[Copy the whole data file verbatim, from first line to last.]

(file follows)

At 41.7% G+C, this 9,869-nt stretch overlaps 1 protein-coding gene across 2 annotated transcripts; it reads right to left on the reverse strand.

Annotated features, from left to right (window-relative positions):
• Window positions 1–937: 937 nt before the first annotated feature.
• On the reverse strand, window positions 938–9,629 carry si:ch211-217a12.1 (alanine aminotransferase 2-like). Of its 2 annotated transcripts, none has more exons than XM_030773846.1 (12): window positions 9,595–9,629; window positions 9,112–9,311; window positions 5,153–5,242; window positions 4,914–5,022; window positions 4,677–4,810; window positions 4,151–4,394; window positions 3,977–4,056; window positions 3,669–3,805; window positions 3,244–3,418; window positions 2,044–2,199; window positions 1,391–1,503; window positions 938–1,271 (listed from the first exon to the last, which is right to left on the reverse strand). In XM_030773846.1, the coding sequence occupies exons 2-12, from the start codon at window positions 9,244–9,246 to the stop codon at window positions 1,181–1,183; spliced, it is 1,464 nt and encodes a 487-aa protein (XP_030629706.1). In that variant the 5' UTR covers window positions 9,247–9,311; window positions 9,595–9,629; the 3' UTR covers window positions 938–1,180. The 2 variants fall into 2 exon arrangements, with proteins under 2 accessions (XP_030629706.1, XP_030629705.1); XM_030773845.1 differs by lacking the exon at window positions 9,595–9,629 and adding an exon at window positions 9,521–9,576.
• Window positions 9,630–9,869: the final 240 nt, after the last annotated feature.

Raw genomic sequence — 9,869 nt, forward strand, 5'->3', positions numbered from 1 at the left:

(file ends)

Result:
At 41.7% G+C, this 9,869-nt stretch overlaps 1 protein-coding gene across 2 annotated transcripts; it reads right to left on the reverse strand.

Annotated features, from left to right (window-relative positions):
• Window positions 1–937: 937 nt before the first annotated feature.
• On the reverse strand, window positions 938–9,629 carry si:ch211-217a12.1 (alanine aminotransferase 2-like). Of its 2 annotated transcripts, none has more exons than XM_030773846.1 (12): window positions 9,595–9,629; window positions 9,112–9,311; window positions 5,153–5,242; window positions 4,914–5,022; window positions 4,677–4,810; window positions 4,151–4,394; window positions 3,977–4,056; window positions 3,669–3,805; window positions 3,244–3,418; window positions 2,044–2,199; window positions 1,391–1,503; window positions 938–1,271 (listed from the first exon to the last, which is right to left on the reverse strand). In XM_030773846.1, the coding sequence occupies exons 2-12, from the start codon at window positions 9,244–9,246 to the stop codon at window positions 1,181–1,183; spliced, it is 1,464 nt and encodes a 487-aa protein (XP_030629706.1). In that variant the 5' UTR covers window positions 9,247–9,311; window positions 9,595–9,629; the 3' UTR covers window positions 938–1,180. The 2 variants fall into 2 exon arrangements, with proteins under 2 accessions (XP_030629706.1, XP_030629705.1); XM_030773845.1 differs by lacking the exon at window positions 9,595–9,629 and adding an exon at window positions 9,521–9,576.
• Window positions 9,630–9,869: the final 240 nt, after the last annotated feature.

Raw genomic sequence — 9,869 nt, forward strand, 5'->3', positions numbered from 1 at the left: